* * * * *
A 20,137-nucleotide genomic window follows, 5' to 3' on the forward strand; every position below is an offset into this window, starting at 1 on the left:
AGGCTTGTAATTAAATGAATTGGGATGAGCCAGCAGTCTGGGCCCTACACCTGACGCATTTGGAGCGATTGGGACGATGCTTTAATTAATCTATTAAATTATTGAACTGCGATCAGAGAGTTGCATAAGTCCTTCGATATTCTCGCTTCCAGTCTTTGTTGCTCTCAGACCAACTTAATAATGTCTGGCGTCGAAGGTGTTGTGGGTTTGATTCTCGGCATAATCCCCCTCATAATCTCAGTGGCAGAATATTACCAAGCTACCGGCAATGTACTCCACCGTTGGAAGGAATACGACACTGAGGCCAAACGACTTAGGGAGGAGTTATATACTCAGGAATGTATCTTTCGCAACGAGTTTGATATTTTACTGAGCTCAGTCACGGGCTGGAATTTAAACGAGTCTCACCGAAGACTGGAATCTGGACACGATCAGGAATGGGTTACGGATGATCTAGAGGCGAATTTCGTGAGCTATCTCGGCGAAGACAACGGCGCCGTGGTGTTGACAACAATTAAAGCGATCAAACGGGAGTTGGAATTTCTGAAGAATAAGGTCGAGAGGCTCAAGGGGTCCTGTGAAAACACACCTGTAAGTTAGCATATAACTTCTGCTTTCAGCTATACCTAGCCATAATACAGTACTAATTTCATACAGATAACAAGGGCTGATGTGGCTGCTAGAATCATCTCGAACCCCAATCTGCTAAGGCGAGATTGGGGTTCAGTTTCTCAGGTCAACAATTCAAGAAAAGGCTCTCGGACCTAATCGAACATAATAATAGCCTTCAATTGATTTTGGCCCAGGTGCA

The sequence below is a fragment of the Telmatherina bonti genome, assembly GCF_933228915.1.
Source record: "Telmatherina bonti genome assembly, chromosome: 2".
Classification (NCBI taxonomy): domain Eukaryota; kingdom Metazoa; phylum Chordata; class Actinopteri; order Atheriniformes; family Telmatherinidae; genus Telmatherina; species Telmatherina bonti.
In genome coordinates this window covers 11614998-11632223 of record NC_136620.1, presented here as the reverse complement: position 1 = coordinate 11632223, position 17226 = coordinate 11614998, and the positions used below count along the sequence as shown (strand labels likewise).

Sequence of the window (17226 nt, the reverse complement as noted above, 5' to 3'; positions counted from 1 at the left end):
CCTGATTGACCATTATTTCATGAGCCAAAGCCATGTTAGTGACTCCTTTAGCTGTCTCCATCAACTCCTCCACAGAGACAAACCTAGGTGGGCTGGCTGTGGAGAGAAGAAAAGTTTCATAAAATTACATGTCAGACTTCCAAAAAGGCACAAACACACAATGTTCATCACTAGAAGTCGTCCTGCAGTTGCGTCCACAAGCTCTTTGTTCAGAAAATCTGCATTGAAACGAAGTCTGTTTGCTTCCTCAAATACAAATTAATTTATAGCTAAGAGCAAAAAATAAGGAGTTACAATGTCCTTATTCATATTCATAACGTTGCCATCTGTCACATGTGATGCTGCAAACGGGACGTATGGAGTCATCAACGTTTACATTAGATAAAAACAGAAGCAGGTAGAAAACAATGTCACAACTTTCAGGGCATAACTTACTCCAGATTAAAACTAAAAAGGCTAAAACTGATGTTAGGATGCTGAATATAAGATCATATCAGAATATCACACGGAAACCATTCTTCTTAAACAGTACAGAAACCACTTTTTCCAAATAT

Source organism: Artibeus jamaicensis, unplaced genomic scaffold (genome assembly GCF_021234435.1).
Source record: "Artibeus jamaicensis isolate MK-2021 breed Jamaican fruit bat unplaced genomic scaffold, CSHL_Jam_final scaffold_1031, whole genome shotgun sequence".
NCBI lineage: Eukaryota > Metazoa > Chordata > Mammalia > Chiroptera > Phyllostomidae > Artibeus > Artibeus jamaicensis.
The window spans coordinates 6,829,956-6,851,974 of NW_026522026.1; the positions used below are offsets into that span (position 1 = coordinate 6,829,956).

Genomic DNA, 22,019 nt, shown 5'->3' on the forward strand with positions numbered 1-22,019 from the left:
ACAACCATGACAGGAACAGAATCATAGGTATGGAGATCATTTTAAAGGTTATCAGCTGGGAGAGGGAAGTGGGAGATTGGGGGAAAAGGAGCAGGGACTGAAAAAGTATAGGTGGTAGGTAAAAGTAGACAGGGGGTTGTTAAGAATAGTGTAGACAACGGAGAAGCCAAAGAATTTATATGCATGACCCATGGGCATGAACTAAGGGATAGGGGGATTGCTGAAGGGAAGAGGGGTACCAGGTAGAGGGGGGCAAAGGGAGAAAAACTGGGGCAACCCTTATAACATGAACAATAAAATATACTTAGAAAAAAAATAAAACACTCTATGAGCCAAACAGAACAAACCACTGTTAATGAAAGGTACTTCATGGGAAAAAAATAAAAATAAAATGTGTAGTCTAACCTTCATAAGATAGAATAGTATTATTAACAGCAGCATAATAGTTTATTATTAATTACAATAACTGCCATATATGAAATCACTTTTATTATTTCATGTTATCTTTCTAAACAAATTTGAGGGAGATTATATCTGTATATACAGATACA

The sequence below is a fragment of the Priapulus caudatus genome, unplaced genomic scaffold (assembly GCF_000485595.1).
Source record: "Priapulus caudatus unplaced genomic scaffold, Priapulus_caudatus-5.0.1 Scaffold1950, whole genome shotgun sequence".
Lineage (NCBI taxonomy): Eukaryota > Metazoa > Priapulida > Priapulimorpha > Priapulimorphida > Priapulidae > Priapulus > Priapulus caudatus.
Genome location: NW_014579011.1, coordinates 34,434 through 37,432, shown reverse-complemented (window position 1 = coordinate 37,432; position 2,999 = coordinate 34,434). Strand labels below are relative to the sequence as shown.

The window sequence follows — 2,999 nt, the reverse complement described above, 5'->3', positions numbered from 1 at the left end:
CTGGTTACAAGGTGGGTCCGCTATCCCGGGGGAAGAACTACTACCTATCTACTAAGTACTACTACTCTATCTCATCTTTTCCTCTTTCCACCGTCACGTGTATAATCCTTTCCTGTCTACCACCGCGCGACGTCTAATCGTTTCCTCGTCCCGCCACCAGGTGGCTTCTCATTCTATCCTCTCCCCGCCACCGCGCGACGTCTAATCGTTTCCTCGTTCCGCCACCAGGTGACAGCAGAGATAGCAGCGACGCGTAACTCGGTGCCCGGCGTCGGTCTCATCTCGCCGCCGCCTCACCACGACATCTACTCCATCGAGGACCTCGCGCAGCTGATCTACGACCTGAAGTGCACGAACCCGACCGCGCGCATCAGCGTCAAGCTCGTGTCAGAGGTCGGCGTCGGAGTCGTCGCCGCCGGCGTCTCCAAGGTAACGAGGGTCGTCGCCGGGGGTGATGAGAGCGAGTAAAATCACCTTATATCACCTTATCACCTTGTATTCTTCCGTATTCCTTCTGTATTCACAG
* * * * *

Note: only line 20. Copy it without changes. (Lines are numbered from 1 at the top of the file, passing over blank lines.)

CTGGTTACAAGGTGGGTCCGCTATCCCGGGGGAAGAACTACTACCTATCTACTAAGTACTACTACTCTATCTCATCTTTTCCTCTTTCCACCGTCACGTGTATAATCCTTTCCTGTCTACCACCGCGCGACGTCTAATCGTTTCCTCGTCCCGCCACCAGGTGGCTTCTCATTCTATCCTCTCCCCGCCACCGCGCGACGTCTAATCGTTTCCTCGTTCCGCCACCAGGTGACAGCAGAGATAGCAGCGACGCGTAACTCGGTGCCCGGCGTCGGTCTCATCTCGCCGCCGCCTCACCACGACATCTACTCCATCGAGGACCTCGCGCAGCTGATCTACGACCTGAAGTGCACGAACCCGACCGCGCGCATCAGCGTCAAGCTCGTGTCAGAGGTCGGCGTCGGAGTCGTCGCCGCCGGCGTCTCCAAGGTAACGAGGGTCGTCGCCGGGGGTGATGAGAGCGAGTAAAATCACCTTATATCACCTTATCACCTTGTATTCTTCCGTATTCCTTCTGTATTCACAG